BU Doctor On Exter Injuries; HEA Completes Review Of Incident

Merrimack goaltender Joe Exter remained in serious condition Tuedsay at Boston’s Beth Israel Deaconess Medical Center Tuesday with multiple fractures sustained in a collision during last Friday’s Hockey East quarterfinal game at Boston College.

According to hospital officials, there is no change in Exter’s condition, and nothing further is expected before Wednesday morning.

The injury occurred when Exter dove head-first for a puck, colliding with BC’s Patrick Eaves. Eaves’ left knee struck Exter in the left temple, knocking the goaltender’s helmet off before his head slammed against the ice.

Early reports indicated that Exter sustained two fractures of his skull. And according to Dr. Joe Ordia, Professor of Neurosurgery at Boston University Medical Center, that diagnosis is consistent with visual symptoms immediately after the collision.

Exter fell unconscious with bleeding from his ears, then stopped breathing and started convulsing on the Conte Forum ice. According to Dr. Ordia, these are symptoms consistent with a particular type of skull fracture.

“The symptoms suggest that there has been a fracture in the base of the skull,” said Ordia. “With that type of fracture there can be bleeding from the ears and around the eyes.”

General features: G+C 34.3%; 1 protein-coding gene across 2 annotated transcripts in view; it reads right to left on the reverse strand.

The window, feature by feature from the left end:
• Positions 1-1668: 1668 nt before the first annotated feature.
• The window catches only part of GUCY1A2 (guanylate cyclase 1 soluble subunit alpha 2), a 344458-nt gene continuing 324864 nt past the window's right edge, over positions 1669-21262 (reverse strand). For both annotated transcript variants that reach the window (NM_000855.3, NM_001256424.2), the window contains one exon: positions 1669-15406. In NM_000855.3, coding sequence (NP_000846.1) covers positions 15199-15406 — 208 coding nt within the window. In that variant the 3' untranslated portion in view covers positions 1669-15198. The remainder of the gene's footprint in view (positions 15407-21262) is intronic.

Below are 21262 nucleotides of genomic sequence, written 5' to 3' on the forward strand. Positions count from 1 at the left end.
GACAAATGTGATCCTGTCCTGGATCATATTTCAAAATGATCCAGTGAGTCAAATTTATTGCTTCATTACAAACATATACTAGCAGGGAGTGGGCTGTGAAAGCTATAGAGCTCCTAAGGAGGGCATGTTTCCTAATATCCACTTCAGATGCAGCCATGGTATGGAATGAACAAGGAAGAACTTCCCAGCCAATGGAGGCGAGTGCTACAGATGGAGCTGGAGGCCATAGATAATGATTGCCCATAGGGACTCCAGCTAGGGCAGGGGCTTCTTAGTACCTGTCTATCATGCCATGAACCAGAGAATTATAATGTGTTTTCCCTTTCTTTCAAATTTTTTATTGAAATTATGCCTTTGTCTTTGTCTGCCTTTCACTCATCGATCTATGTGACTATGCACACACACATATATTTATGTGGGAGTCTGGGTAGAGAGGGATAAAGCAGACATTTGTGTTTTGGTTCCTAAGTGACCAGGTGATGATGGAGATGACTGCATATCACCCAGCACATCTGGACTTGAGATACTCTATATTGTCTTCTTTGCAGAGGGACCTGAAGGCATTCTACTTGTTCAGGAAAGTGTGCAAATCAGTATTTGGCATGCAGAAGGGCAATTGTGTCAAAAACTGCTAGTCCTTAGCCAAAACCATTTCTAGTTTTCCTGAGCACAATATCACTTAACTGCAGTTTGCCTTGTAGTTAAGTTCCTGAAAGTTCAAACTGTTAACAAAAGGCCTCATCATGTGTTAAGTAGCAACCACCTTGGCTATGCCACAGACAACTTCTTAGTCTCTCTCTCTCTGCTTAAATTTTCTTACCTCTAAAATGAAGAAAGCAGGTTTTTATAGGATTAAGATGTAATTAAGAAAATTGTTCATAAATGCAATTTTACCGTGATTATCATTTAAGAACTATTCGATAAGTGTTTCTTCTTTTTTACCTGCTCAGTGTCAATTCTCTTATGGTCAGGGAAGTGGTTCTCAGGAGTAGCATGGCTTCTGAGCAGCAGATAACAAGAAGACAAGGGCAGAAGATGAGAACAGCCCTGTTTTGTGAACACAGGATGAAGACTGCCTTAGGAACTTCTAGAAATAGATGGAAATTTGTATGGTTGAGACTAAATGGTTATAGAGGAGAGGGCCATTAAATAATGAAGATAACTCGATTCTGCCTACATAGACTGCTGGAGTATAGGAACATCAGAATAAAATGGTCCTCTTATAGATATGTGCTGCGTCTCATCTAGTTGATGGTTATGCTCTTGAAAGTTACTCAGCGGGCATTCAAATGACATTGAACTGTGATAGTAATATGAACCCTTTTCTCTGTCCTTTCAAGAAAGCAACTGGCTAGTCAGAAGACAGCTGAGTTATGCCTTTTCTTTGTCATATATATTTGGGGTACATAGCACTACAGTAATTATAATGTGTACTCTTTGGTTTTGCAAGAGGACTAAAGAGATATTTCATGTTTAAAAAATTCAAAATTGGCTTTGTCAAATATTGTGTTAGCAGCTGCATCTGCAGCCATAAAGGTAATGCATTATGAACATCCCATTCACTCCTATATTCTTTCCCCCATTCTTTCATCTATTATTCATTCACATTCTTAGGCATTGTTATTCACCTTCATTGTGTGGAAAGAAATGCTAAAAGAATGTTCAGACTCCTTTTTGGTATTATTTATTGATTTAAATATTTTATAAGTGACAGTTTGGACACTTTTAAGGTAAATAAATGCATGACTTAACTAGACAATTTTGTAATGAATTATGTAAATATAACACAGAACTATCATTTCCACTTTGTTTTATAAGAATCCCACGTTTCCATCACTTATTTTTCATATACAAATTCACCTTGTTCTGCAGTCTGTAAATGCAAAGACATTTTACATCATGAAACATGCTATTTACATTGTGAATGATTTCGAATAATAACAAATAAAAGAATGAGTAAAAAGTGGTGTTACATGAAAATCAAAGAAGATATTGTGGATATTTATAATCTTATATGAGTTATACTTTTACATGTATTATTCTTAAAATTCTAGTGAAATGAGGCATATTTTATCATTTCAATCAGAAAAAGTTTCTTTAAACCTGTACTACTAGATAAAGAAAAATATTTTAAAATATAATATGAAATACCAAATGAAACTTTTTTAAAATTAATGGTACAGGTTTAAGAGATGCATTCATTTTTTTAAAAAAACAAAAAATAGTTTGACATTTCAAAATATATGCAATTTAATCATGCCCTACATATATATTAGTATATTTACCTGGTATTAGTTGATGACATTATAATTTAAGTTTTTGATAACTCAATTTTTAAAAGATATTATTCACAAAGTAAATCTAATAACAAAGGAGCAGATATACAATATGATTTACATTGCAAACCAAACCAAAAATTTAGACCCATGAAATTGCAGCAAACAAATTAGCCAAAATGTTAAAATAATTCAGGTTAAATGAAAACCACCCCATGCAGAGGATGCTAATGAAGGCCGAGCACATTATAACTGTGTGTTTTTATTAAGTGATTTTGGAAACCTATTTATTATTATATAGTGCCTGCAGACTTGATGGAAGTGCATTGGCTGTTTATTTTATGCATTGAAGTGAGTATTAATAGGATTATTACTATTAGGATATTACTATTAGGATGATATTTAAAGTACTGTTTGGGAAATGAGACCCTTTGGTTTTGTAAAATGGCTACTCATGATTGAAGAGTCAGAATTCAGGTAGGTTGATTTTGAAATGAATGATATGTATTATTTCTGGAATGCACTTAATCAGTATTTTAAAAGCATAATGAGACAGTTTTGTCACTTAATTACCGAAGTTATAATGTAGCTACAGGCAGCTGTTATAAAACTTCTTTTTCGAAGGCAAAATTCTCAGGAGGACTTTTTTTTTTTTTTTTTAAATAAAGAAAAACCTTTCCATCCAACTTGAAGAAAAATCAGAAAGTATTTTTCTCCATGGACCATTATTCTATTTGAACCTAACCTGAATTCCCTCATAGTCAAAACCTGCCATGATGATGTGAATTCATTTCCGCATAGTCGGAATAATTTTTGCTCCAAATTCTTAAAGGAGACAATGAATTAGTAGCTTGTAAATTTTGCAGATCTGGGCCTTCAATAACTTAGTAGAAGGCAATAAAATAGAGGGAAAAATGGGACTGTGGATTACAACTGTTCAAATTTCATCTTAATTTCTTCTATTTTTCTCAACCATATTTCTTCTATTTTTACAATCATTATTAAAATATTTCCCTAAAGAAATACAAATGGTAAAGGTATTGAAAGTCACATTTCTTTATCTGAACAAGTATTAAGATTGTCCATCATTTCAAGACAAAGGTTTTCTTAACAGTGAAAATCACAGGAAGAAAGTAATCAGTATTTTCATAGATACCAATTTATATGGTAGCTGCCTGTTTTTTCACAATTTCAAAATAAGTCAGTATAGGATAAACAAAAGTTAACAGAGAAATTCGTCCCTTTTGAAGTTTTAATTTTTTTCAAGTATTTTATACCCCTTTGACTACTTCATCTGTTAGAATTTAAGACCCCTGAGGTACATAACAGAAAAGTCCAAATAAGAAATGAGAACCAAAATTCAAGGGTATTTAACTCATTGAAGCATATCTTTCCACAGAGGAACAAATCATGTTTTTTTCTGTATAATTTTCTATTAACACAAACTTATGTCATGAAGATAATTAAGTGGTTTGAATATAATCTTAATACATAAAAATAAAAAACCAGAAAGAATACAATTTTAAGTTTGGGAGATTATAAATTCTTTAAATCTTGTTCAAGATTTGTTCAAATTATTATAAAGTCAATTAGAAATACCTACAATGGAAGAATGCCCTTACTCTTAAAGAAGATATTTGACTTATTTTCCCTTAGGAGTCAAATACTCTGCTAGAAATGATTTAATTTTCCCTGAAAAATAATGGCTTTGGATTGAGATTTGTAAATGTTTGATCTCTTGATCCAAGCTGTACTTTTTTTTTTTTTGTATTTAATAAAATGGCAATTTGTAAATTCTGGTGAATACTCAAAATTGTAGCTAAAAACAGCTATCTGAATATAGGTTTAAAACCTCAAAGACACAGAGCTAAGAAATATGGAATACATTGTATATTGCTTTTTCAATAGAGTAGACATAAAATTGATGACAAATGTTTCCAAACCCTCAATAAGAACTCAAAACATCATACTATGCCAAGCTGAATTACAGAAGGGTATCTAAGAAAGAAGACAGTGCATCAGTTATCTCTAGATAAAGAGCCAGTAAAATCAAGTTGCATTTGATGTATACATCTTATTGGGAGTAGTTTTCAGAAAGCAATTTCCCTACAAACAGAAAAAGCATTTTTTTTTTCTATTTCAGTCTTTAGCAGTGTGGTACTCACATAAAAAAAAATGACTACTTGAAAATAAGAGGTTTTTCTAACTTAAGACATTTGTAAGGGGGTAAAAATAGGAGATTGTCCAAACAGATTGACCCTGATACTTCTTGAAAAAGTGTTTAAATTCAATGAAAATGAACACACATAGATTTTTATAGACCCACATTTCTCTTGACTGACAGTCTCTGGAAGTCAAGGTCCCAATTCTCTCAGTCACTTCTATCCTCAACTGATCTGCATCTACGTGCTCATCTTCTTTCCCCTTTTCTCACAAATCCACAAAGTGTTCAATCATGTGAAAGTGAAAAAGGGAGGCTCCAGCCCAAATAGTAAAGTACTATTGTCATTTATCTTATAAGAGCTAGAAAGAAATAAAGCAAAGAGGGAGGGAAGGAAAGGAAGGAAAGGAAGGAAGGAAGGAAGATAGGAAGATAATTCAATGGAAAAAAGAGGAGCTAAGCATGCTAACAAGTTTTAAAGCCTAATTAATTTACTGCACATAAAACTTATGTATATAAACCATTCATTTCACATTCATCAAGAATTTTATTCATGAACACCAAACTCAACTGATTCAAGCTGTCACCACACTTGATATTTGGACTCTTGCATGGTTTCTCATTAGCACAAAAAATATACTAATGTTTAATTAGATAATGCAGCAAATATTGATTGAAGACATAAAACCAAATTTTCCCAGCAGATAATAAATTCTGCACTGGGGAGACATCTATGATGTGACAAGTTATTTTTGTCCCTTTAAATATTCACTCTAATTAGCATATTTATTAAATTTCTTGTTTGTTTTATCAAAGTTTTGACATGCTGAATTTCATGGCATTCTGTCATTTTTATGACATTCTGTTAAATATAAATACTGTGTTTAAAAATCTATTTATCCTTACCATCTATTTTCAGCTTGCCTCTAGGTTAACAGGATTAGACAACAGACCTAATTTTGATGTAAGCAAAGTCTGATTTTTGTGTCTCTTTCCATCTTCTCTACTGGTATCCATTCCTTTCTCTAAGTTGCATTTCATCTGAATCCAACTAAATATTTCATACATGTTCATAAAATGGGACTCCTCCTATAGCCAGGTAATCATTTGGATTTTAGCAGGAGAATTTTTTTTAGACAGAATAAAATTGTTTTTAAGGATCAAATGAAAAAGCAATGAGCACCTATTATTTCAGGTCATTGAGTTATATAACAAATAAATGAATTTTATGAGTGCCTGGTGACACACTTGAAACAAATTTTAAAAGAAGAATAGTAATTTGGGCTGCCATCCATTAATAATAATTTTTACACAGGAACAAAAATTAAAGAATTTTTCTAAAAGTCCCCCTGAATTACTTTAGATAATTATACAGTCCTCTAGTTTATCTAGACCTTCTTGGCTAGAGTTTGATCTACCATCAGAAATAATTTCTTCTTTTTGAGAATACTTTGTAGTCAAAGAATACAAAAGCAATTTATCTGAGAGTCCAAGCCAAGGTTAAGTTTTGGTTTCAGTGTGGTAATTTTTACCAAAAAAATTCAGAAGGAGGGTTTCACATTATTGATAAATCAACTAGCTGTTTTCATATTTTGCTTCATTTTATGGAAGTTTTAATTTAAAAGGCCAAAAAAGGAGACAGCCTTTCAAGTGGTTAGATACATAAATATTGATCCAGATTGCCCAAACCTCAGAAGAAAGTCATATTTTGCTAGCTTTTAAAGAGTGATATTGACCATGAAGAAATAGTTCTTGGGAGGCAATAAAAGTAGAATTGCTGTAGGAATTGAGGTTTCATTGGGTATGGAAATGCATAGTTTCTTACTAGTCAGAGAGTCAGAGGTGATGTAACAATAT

Dr. Ordia noted that with that type of injury, there is a chance of damage to the brain stem.

“The brain stem is the portion of the brain that controls vital functions such as consciousness, wakefulness, blood pressure, and respiration,” said Dr. Ordia, noting that this may be what led Boston College’s medical staff to insert a breathing tube.

According to reports, Exter has been kept in a medically-induced — or barbiturate — coma since the accident, a method used to control brain pressure.

“If the brain pressure is high, a lot of it is transmitted to the brain stem,” he said. “If the brain pressure rises and is not controlled, there is a secondary injury to the brain stem, making it more difficult to recover from the damage.”

Dr. Ordia noted that the secondary damage resulting from brain pressure can range from reduced blood flow to irreversible brain damage and death. He noted, though, that keeping the brain pressure under control makes full recovery more likely, “particularly in younger people.”

Dr. Ordia also noted that doctors will likely be monitoring Exter’s brain pressure closely through a tube inserted through surgery, and not until the pressure is reduced would doctors bring Exter from the coma. He did not suggest that remaining in the coma poses any more or less danger than ordinary to a patient in Exter’s case, but noted that common complications with a prolonged coma include pneumonia, urinary infections, and blood clots in the lungs.

He also noted that one of the most important factors to healing a brain injury is nutrition, typically by feeding the patient through a tube into his or her stomach.

Words of prayer and support continue to filter to the Merrimack hockey program from around the world. A prayer board set up on the Merrimack Web site had nearly 200 messages on Tuesday, and message boards on USCHO.com also filled with prayers of support.

According to Merrimack officials, the college will be arranging an on-campus prayer service next week when students return from spring break.

Please check back to USCHO.com for more information as it becomes available.